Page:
This video may contain language depicting the reality and horror of violence and should only be viewed by a mature audience.
with Chris Hedges
RT America on Oct 9, 2016
On this week’s episode of On Contact, Chris Hedges discusses the incarceration of America’s mentally ill with George Mallinckrodt, psychotherapist and author of Getting Away with Murder. They address the cases of mistreatment, isolation, and lack of transparency that Mallinckrodt witnessed while working in a Florida state prison psychiatric ward, and then RT Correspondent Anya Parampil examines the plight of the mentally ill in the United States.
Ethiopia is regularly cited as an African success story by donor nations; the economy is growing they cry, more children are attending school and health care is improving. Well GDP figures and millennium development statistics reveal only a tiny fraction of the corrupt and violent picture.
with Andy Worthington
RT America on Jun 10, 2016
President Obama promised during his campaign that he would close the infamous Guantanamo Bay prison in Cuba. Now, the United States is well into the process of electing its next president and the future of the prison remains uncertain. Only 80 detainees remain, but the conditions they currently face and their future are just as unclear. RT America’s Simone Del Rosario went to Guantanamo Bay to investigate how and if the prison will be soon shut down, and to see what conditions those detainees are living in.
Sincere condolences to the family and friends of Michael Ratner. — Lo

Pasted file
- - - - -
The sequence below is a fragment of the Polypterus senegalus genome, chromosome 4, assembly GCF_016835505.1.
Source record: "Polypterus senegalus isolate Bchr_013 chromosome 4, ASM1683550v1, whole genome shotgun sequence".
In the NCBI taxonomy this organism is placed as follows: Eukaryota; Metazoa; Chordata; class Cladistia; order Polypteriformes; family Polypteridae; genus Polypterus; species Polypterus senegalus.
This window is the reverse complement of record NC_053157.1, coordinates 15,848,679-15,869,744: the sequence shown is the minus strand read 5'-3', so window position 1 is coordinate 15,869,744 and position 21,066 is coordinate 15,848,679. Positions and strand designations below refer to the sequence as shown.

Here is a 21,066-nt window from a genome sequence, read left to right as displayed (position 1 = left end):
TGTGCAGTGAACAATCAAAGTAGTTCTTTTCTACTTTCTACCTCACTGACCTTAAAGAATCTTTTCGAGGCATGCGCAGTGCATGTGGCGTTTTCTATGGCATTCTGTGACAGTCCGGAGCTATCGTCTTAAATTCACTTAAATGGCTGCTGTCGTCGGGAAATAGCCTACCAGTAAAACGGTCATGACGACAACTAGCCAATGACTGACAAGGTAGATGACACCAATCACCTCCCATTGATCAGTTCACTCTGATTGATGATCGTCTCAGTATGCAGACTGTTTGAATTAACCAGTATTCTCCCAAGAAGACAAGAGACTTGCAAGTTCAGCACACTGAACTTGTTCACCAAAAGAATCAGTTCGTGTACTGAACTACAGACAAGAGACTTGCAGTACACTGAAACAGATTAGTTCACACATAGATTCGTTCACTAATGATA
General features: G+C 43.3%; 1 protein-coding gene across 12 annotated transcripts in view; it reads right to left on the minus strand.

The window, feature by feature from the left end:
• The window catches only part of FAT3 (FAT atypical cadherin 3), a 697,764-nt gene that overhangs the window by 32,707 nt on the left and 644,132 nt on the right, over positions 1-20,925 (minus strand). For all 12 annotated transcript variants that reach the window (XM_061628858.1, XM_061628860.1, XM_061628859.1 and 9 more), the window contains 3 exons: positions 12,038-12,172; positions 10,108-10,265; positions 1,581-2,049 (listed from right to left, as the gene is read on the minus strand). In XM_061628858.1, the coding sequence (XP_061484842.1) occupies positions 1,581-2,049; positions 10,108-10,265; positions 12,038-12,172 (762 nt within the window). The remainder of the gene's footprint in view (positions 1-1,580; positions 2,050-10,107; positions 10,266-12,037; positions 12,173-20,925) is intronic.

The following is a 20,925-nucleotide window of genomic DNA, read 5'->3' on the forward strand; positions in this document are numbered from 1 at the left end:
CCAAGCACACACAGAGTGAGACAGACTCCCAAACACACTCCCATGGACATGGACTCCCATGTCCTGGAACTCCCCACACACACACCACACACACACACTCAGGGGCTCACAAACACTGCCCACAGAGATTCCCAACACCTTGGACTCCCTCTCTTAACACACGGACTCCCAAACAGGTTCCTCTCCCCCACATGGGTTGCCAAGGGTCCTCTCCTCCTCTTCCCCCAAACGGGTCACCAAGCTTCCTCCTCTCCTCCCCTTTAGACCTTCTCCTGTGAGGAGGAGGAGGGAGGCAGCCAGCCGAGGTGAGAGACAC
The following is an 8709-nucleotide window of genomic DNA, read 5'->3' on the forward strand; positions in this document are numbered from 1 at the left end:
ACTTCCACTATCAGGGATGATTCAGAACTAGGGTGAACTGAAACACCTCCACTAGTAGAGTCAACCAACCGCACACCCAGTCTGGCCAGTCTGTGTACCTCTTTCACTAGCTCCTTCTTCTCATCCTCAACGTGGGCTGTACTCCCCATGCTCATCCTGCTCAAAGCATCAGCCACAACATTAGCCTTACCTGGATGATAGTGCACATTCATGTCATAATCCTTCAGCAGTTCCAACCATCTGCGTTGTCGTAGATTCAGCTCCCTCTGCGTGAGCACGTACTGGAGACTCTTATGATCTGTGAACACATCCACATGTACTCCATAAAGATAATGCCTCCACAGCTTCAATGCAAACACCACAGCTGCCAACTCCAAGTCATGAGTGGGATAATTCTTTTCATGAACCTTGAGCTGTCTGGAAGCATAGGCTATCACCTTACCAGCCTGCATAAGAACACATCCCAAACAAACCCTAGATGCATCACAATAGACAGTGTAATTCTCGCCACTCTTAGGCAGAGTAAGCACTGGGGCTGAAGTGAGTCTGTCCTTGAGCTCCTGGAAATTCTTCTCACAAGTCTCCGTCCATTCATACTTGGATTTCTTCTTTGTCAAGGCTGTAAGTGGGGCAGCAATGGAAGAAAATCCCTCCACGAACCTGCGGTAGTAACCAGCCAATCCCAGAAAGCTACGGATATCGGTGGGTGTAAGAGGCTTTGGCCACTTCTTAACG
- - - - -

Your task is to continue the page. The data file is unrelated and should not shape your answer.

by Anthony Arnove
May 12, 2016
Anthony Arnove, co-author with Howard Zinn of Voices of a People’s History of the United States, pays tribute after the passing of a giant among radical lawyers.
THE SOCIALIST lawyer Michael Ratner, emeritus president of the Center for Constitutional Rights, passed away on May 11 at the age of 72.
Democracy Now! on Oct 30, 2015
Democracynow.org – British resident Shaker Aamer has been freed from Guantánamo after more than 13 years behind bars. Aamer had been cleared for release since 2007, but the Pentagon kept him locked up without charge. During his time in captivity, Aamer claims he was subjected to abuses including torture, beatings and sleep deprivation. At one point, he lost half his body weight while on a hunger strike. Aamer is en route to London where he’ll rejoin his wife and four children. “If you think about how much our world has changed, it is like they’re dropping them into a completely different place with very little support, and there’s no right to a remedy for the allegations of torture—which are absolutely credible—for the prolonged arbitrary detention and for any other violations that happened,” says our guest Widney Brown, director of programs at Physicians for Human Rights.
Empire Files on Sep 19, 2015
The Empire holds by far the most prisoners than any other country on earth, in both absolute numbers and per capita. Abby Martin explores the dark reality of America’s prisons: their conditions, who is warehoused in them, and the roots of mass incarceration.